• Creating a Counselling Flyer: A Collective Approach

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    How can flyers and brochures for narrative therapy counselling services be created in ways that are congruent with narrative ideas? A range of practitioners from different parts of the world contributed to create the wording for such a flyer in the hope that this will spark ideas and further conversations.

  • Exploring the Meaning of Tattoos— Mike Boucher

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    In this short paper the author describes some of the multiple meanings that tattoos can hold for people, including ‘markings of transitions’, ‘rejecting normalising judgements’ and ‘remembering important learnings’. Through describing the stories of one woman’s tattoos and their meanings, this paper invites therapists to consider the significance that tattoos hold in some people’s lives and ways of taking this into account in the therapy room.

  • Transforming Tragedy: Making New Family— Jeannette Samper

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    Sometimes, after family tragedies, children show the way forward. In this short reflection, a Colombian therapist describes just such a circumstance.

  • ‘Standing Together on a Riverbank’: Group Conversations about Sexual Abuse in Zimbabwe— Sipelile Kaseke

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    This brief article outlines a community response to sexual abuse in a rural community near Bulawayo, Zimbabwe. Local community workers developed a culturally-appropriate methodology for exploring young people’s responses to sexual assault in ways that did not rely on individual disclosure or public shaming and, instead, contributed to a collective voice which would question, resist, and protest against sexual abuse. This methodology employed the technique of a ‘personified’ externalisation; one of the community volunteers ‘played’ the role of Sexual Abuse, allowing children to ask about its various purposes, histories, and effects – and ways of limiting its effects in the community.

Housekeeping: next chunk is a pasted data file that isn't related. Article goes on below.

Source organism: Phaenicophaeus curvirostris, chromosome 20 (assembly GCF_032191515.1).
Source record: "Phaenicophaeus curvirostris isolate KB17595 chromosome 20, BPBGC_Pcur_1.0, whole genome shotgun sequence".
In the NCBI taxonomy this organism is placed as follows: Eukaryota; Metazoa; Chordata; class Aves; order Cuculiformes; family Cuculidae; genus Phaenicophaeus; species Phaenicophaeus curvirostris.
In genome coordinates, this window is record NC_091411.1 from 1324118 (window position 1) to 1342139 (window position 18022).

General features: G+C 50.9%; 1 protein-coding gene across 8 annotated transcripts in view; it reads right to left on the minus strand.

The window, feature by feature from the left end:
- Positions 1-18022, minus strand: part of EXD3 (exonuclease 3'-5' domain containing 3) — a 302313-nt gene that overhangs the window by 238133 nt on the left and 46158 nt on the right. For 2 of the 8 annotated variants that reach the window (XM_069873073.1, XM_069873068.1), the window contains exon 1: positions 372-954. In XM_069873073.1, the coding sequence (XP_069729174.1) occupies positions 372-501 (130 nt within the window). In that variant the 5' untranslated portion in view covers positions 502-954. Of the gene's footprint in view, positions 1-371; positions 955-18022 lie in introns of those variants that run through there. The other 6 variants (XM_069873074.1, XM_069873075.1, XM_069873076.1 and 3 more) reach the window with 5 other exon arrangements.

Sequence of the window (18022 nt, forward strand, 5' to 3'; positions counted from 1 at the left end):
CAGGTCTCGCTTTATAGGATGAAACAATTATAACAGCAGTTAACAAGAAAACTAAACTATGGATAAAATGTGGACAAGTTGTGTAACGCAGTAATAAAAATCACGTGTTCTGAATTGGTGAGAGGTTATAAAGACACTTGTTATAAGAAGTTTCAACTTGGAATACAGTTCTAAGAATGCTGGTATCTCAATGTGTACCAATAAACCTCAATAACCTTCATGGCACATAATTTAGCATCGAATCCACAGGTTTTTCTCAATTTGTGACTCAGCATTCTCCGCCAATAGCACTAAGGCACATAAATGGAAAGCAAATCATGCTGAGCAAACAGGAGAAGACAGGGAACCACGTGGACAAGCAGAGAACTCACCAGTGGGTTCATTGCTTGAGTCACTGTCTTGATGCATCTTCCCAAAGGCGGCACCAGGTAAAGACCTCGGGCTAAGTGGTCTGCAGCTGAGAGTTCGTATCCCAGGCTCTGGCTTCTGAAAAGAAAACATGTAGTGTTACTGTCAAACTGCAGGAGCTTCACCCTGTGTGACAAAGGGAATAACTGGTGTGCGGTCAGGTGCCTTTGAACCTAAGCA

• An Expose of ‘Body-Worry’— Cari Corbet-Owen

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    Concerns about body size and weight have increased in western cultures in past decades. This brief paper recounts how one client, concerned about ‘body worry’ for both herself and her daughter, was able to engage in a deconstructive conversation about body image and diet. Unpacking some of the cultural understandings and prescriptions around these issues provided a foundation for the client to renegotiate her relationship with ‘body-worry’ and restore her relationship with her daughter.

  • In appreciation— Norma Akamatsu

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    A note of appreciation.

  • Almost twenty years on … reflecting on ‘Father Daughter Rape’ — Elizabeth (Biff) Ward

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    In 1984, Biff Ward wrote ‘Father Daughter Rape’ (The Women’s Press) one of the first books to address the issue of childhood sexual abuse. In this short reflection she looks back at the writing of this book and the question of forgiveness.